Top Tens of the Decade: 2000
My favorite blog posts are usually lists. Not those that I write (I really don’t compile lists), but the lists that you all make. And I do like the idea of reviewing the past decade and making a top ten of each year. So I’ve decided to do it.
I will have to do it according to unorthodox parameters for lots of reasons. The first being that I was 15-year-old sophomore for most of the year 2000. Not only that, but I was living in an isolated, rural town in Idaho, which didn’t really allow me to opportunity of really taking advantage of everything the cinema had to offer then. So the following ten films, released in 2000, are films that were released that year (Oscar eligible) that stick out as the most memorable. I’m not saying they’re the best films of that year, and I most likely didn’t see them that year either. The following is in no particular order.
– Yeah, this movie wasn’t great. Not at all. But of all the imagery provided by the year 2000 (besides Crouching Tiger, Hidden Dragon which has no competition), American Psycho provides some of the most memorable of the year. Reel Whore even used a shot from the film as his blog header for a while! I mean, Christian Bale running after a naked chick wearing nothing but tennis shoes while carrying a chainsaw? Yes, please. Plus, despite the shallowness of the satire, I think Mary Harron actually managed to match the vapidity of the book quite nicely.
– It may be safe to say that this film influenced me more than any other film of 2000. It inspired my three-year love affair with Bjork, my obsession with Catherine Deneuve, and, without even being aware of it, sparking my life-long allegiance to Lars von Trier (this was the first of his films I had seen). The ending to Dancer in the Dark is one of the most starkly shocking I’ve ever witnessed. This was a fantastic film. I still feel so. It helped that Thom Yorke and Bjork sing a duet on the soundtrack. If ever there was meeting of geniuses…
- My first Christopher Nolan film! Anyone who’s seen Memento knows why it’s on this list. It’s vastly original, stunningly interesting, and, well, just plain bitchin’. Not to mention it’s Mr. Nolan’s precursor to all the bigger things he went on to (his Batman installments don’t compare to this film, in my opinion). Memento won a special place in my heart for Guy Pierce. And for Polaroid film. This was also one of the first films that really got me interested in Sundance, when I realized I could have seen this months before it hit theatres.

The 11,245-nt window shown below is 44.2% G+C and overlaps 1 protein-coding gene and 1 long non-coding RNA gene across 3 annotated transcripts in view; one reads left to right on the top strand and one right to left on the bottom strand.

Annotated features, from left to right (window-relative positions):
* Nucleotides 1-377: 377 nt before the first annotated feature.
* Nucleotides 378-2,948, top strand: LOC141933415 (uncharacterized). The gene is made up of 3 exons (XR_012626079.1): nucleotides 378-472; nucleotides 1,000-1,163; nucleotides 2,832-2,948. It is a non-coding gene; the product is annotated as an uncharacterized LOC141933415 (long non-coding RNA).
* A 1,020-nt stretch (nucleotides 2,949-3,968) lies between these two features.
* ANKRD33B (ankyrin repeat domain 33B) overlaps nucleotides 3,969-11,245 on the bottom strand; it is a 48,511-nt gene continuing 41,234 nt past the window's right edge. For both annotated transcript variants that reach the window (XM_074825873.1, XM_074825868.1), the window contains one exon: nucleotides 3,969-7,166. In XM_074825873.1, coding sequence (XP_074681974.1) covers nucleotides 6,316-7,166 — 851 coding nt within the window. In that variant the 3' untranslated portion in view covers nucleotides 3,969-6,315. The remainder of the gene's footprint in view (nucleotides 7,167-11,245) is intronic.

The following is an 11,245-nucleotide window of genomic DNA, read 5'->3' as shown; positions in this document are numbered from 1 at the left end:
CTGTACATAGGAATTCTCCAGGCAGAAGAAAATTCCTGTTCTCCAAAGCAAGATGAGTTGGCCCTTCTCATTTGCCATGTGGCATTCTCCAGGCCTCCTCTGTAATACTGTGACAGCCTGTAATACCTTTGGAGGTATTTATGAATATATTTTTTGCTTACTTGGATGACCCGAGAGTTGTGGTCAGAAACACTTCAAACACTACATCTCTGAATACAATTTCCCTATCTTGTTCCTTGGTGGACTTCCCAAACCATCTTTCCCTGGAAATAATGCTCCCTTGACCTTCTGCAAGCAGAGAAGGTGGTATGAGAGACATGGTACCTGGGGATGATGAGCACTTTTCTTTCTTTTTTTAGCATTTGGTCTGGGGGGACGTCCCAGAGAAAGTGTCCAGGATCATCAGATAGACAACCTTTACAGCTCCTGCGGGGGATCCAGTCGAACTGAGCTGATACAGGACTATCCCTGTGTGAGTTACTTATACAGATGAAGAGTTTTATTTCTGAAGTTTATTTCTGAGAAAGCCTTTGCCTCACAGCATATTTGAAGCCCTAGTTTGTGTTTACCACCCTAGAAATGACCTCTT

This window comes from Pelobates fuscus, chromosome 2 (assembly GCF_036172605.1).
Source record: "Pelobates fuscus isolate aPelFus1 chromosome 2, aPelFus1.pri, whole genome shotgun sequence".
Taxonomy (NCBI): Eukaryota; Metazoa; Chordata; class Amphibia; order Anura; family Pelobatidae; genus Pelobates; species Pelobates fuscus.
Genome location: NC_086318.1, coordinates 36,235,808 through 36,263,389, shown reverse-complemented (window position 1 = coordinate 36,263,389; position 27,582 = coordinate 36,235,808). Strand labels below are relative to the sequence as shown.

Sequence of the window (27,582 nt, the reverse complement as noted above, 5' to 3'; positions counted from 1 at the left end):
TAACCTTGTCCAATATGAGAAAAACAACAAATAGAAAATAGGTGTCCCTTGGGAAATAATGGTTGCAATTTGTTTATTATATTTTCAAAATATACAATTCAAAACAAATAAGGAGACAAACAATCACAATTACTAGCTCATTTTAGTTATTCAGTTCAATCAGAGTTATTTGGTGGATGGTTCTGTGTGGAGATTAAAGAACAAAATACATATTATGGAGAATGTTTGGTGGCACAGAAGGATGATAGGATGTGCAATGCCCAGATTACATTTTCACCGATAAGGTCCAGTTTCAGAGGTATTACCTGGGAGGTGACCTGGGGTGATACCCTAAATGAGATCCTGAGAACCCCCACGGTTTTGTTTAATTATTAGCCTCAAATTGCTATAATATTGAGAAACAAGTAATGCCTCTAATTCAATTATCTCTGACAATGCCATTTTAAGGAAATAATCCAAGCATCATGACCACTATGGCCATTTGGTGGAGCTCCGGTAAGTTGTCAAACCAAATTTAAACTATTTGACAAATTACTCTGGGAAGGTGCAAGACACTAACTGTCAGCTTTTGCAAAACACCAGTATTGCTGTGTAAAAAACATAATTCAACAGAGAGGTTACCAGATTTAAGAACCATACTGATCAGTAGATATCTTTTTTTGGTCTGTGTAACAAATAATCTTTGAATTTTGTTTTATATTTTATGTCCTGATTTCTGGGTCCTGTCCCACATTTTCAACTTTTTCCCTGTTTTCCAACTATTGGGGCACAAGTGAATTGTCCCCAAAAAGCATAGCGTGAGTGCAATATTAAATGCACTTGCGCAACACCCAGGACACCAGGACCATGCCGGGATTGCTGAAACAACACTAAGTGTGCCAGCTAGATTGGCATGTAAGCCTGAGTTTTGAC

– Like with Dancer in the Dark, and Memento, this is the first film I saw by a fantastic director that continues to fascinate me even to this day. Aronofsky is a visionary and the proof is more evident in Requiem for a Dream than in any of his other films. It’s brutal, beautiful, and unforgettable. And a film I ended up seeing at least ten times. Who would have thought that Jennifer Connelly would just keep getting hotter and hotter for the ten years after the film’s release? She gets hotter, Jared Leto starts a bad band, and Marlon Wayans played a white chick. Crazy.
– Another director first. Brad Pitt as an incomprehensible gypsy? Awesome. I’d later find out that Snatch pales in comparison to Lock, Stock, but for the time, Snatch was one of the best con movies I’d ever seen. Not to mention, as a 15-year-old, that sort of on-screen violence was the shit. My mom would have been so mad if she knew I was watching this back then (I wasn’t allowed to watch movies rated ‘R’). Mr. Ritchie made me jealous he married Madonna, and gave me a healthy appreciation for films that put style before substance. This isn’t a slight to Snatch, more of a compliment.
– Sadly enough, this was the first Danny Boyle film I saw. But, even to this day, I don’t believe it’s as bad a movie as everyone touted it to be. It’s not Trainspotting, but it’s kind of good! That opening scene when Leo DiCarpio drinks snake blood? That was awesome. I think this is the first film I saw, and was creeped out by, Tilda Swinton (that creepiness never went away). This also introduced my young mind to the relationship between film and books. I couldn’t wait to read the source material for such a weird movie.
– Okay, so Tarsem only has directed two films, but this was the first of his I’d seen. Even as young as I was, I clearly recognized that Jenny from the Block was a joke, and this wasn’t a film to be taken seriously. But the world of Tarsem exhibited in the serial killer’s brain was remarkable and left me wanting more. A hunger that would be unfulfilled for 6 years until The Fall came along. And Vincent D’Onofrio’s performance rivals any other serial killer character in film. He scared the shit out of me.
– I’ve always held a special place in my heart for Neil LaBute (we share the same alma mater). Up until Nurse Betty, I’d only seen his pessimistic views on how horrible people are/can be to each other (In the Company of Men, anyone?). A refreshingly brutal comedy confirmed that he wasn’t a one note performer. Nurse Betty is hilarious and totally memorable. It’s one of the few movies where I can stand Renee Zellweger, and probably the only film I will watch that stars Chris Rock. God, he’s awful.
– Little needs to be said about Crouching Tiger, Hidden Dragon. It’s one of the most visual spectacular movies I’ve ever seen. It totally blew me away, and was my first Ang Lee film (he hasn’t disappointed me yet, although I haven’t seen Woodstock…). Two thumbs way up.